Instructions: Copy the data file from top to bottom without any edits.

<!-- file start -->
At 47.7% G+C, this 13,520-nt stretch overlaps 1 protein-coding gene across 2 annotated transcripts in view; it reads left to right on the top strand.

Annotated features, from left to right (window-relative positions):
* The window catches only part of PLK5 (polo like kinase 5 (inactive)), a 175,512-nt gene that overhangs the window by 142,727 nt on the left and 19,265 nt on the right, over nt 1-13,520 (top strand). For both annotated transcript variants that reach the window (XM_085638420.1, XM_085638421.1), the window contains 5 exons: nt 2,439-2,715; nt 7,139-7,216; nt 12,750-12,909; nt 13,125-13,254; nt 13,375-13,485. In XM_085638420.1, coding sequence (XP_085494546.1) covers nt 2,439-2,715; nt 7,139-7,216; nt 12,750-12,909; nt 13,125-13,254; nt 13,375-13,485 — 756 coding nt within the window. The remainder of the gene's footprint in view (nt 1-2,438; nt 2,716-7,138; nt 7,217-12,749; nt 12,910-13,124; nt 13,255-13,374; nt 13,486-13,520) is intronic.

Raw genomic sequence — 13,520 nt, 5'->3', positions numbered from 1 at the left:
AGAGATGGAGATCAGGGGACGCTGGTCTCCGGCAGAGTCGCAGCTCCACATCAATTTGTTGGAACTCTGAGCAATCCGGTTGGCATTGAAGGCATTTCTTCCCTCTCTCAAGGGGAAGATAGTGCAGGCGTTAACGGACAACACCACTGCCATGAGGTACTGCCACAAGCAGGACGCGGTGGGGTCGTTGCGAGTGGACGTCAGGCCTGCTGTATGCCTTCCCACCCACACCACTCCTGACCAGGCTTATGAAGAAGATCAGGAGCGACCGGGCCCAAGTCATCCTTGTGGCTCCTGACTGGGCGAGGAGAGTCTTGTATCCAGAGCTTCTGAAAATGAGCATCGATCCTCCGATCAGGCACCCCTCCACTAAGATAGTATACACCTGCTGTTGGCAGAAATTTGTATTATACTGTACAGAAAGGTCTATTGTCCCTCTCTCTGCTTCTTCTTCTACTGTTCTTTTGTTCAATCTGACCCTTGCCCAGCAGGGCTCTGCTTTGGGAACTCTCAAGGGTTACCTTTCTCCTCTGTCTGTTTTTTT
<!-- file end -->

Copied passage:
At 47.7% G+C, this 13,520-nt stretch overlaps 1 protein-coding gene across 2 annotated transcripts in view; it reads left to right on the top strand.

Annotated features, from left to right (window-relative positions):
* The window catches only part of PLK5 (polo like kinase 5 (inactive)), a 175,512-nt gene that overhangs the window by 142,727 nt on the left and 19,265 nt on the right, over nt 1-13,520 (top strand). For both annotated transcript variants that reach the window (XM_085638420.1, XM_085638421.1), the window contains 5 exons: nt 2,439-2,715; nt 7,139-7,216; nt 12,750-12,909; nt 13,125-13,254; nt 13,375-13,485. In XM_085638420.1, coding sequence (XP_085494546.1) covers nt 2,439-2,715; nt 7,139-7,216; nt 12,750-12,909; nt 13,125-13,254; nt 13,375-13,485 — 756 coding nt within the window. The remainder of the gene's footprint in view (nt 1-2,438; nt 2,716-7,138; nt 7,217-12,749; nt 12,910-13,124; nt 13,255-13,374; nt 13,486-13,520) is intronic.

Raw genomic sequence — 13,520 nt, 5'->3', positions numbered from 1 at the left:
AGAGATGGAGATCAGGGGACGCTGGTCTCCGGCAGAGTCGCAGCTCCACATCAATTTGTTGGAACTCTGAGCAATCCGGTTGGCATTGAAGGCATTTCTTCCCTCTCTCAAGGGGAAGATAGTGCAGGCGTTAACGGACAACACCACTGCCATGAGGTACTGCCACAAGCAGGACGCGGTGGGGTCGTTGCGAGTGGACGTCAGGCCTGCTGTATGCCTTCCCACCCACACCACTCCTGACCAGGCTTATGAAGAAGATCAGGAGCGACCGGGCCCAAGTCATCCTTGTGGCTCCTGACTGGGCGAGGAGAGTCTTGTATCCAGAGCTTCTGAAAATGAGCATCGATCCTCCGATCAGGCACCCCTCCACTAAGATAGTATACACCTGCTGTTGGCAGAAATTTGTATTATACTGTACAGAAAGGTCTATTGTCCCTCTCTCTGCTTCTTCTTCTACTGTTCTTTTGTTCAATCTGACCCTTGCCCAGCAGGGCTCTGCTTTGGGAACTCTCAAGGGTTACCTTTCTCCTCTGTCTGTTTTTTT